The family has one big lazy lay-around dog, and one small jumpy troublesome dog. They get some discipline for the little dog, then realize they liked him better as a troublemaker. Oh, but it's cute! Kids will love Dave (the jumpy dog), much as they love David Shannon's Fergus (and for that matter, David Shannon's David).
Hair for Mama, by Kelly A. Tinkham, illustrated by Amy June Bates.
I am going to hell. I saw this book, with a picture of a aspirational-looking little boy on the cover, and asked the room at large, "What do you think's gonna happen here? He's saving up all his pocket money to buy mama a new weave?" Oh, yeah. Going to hell. Mama has CANCER, and the chemotherapy has made her bald, and little boy gets all his hair shaved off so that he can give it to Mama and holy crap where do we keep that damn Kleenex? Add this one to your stock of Difficult Themes books.
Piglet and Papa, by Margaret Wild, illustrated by Stephen Michael King.
Yet another farm-animal bedtime story about how much we love our children. I'm getting sleepy myself.
Yes we can! by Sam McBratney, illustrated by Charles Fuge.
Nobody likes to be laughed at, in this little story about animal friends who each are good at something. Sooo sleepy.
Has anyone seen my Emily Greene? by Norma Fox Mazer, illustrated by Christine Davenier.
For very little kids who can't get enough of playing hide and seek with mom and/or dad. Did you get tired of that game? I did. Verrry tired.
My Dog Lyle, by Jennifer P. Goldfinger.
Lyle looks like an ordinary dog, but in fact he is an excuse to collect a dozen evocative adjectives. Kind of a fun book.
Rough, Tough Charley, by Verla Kay, illustrated by Adam Gustavson.
Interesting. A true story in verse, the biography of Charley Parkhurst, a stagecoach driver in Wyoming who was discovered to be a woman upon his death. I wonder about this book: is K-3 a little young for trying to explain cross-dressing and gender inequality?
Dadblamed Union Army Cow by Susan Fletcher, illustrated by Kimberly Bulcken Root.
Now here is a true story that seems a little more appropriate for a K-3 audience. Apparently, a cow traveled with a regiment of Indiana Volunteers during the Civil War, providing the soldiers with milk. The author has used the cow as a window on the various experiences of a Civil War soldier, employing enough colorful vernacular and funny animal stuff ("Dadblamed cow said, 'Moo.'") to make it a fun book about a serious subject. An author's note provides additional information about the cow.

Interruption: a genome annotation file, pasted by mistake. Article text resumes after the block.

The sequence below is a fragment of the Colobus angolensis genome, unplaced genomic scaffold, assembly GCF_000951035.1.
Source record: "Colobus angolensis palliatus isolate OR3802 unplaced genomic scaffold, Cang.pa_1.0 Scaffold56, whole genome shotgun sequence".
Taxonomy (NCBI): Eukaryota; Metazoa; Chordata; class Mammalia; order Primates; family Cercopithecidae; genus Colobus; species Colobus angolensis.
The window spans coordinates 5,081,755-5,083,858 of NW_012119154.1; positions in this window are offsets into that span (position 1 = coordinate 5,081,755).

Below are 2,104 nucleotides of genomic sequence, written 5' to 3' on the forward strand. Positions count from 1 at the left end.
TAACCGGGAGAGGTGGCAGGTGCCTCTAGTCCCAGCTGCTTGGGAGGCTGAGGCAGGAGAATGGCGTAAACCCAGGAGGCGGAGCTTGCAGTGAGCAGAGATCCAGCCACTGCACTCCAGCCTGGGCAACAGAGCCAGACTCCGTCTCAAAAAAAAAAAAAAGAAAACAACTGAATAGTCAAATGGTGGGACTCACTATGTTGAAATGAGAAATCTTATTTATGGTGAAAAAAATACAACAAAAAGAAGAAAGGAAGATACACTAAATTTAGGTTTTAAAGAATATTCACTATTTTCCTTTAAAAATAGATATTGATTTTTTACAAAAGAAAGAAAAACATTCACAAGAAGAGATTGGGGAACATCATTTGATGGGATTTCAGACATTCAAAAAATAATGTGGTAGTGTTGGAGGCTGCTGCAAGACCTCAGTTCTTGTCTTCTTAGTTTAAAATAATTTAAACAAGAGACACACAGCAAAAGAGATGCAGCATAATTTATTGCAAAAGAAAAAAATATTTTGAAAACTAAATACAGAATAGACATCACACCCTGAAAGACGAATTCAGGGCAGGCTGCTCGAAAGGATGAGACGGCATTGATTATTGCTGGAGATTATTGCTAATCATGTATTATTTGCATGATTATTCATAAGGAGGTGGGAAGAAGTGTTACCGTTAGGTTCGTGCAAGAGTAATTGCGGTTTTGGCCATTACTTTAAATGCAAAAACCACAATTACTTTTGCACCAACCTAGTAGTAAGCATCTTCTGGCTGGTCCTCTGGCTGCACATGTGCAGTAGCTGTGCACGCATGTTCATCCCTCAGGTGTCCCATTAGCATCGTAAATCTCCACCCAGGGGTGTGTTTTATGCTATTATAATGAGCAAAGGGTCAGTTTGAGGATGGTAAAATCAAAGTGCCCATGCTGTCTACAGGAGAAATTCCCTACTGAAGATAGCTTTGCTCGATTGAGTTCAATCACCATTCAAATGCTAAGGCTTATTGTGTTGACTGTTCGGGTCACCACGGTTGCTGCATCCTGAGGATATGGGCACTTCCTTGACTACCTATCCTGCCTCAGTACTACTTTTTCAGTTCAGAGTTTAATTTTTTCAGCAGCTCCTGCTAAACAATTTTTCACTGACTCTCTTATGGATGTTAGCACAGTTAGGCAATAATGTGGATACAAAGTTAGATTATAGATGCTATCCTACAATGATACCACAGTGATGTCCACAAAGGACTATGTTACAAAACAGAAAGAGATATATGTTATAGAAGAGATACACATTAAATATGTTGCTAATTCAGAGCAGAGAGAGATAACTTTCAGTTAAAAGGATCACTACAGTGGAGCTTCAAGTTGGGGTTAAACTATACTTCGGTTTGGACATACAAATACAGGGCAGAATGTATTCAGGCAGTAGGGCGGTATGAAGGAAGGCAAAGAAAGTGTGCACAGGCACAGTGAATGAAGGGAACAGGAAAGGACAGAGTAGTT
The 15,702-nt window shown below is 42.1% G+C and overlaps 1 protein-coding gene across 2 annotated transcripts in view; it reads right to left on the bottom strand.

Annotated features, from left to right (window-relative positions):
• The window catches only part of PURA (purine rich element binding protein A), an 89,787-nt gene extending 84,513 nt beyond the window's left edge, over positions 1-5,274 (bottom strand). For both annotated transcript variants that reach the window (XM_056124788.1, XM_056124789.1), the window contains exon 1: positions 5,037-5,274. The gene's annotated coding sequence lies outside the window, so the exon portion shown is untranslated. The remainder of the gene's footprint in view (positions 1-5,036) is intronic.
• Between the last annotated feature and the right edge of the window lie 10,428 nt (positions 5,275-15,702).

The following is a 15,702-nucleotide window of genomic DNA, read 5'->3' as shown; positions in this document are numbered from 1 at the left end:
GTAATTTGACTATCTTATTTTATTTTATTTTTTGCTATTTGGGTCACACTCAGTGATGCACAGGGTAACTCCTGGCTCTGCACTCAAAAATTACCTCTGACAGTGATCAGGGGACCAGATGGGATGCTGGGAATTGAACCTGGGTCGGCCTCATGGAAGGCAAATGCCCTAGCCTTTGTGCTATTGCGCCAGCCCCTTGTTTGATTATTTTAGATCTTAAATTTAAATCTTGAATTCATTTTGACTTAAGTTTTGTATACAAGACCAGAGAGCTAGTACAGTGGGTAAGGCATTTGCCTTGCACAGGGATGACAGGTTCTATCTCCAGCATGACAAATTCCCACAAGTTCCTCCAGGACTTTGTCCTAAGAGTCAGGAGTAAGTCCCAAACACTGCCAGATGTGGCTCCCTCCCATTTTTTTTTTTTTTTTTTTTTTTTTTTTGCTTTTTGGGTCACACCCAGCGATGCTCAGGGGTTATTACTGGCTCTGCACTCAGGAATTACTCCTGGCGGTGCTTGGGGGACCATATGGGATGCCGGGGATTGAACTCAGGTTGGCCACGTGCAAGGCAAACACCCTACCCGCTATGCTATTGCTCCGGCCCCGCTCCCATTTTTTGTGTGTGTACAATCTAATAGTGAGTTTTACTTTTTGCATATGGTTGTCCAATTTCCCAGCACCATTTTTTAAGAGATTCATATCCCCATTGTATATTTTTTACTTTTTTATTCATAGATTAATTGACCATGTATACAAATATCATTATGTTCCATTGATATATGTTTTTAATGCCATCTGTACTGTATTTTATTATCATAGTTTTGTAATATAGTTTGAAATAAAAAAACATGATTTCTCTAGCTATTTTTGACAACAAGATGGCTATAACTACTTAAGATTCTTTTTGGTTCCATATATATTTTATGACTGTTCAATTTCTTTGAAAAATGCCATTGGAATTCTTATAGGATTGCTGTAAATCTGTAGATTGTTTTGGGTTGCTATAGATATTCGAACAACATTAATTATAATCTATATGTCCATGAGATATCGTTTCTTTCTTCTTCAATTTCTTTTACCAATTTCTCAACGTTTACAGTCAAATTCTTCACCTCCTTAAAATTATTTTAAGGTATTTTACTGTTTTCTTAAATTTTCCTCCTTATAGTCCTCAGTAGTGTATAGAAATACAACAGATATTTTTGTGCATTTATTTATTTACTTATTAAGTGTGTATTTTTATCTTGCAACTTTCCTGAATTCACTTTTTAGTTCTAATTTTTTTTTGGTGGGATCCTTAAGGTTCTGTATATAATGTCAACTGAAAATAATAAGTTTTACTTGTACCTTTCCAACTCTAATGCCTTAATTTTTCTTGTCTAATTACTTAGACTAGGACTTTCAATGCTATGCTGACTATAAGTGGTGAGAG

Little Neighbors on Sunnyside Street by Jessica Spanyol.
This book reminds me of Richard Scarry. Remember how much fun it was to pore over the detailed drawings in Busy Busy Town or Cars and Trucks and Things That Go? God, we must have read Cars and Trucks and Things That Go to Big Man One Hundred Million times. That goddamn pig family... anyway. Nowadays his books seem pretty horrific - it's always the primates that are the miscreants, and every female wears an apron - so it's nice that Jessica Spanyol has provided this rich, full, funny alternative. It's the bugs driving their little cars that put me in mind of it.
Walter the Farting Dog: Banned from the Beach by William Kotzwinkle, Glenn Murray, and Elizabeth Gundy.
Glad I have a chance to weigh in on Walter. I am not against Walter. Some kids think Walter is THE SHIT. But not many. The fact is, the art in the Walter books is so ugly that most kids I know really recoil from it. The message, that no matter how disgusting you are (and let's face it, there are few beings more disgusting than a farting dog), you may have a good heart and perform heroic deeds... just gets more and more predictable as the series progresses. And apart from genius lines like, "Walter farted," these books are not even all that funny.
Haym Salomon: American Patriot by Susan Goldman Rubin, illustrated by David Slonim.
Well it's about time we had a juvenile biography of "the financier of the American Revolution." He was apparently a fairly important guy, even though "financier" doesn't quite have the dash of "general" or "spy." This book is well-researched and engaging, with cartoony illustrations that really enhance the story.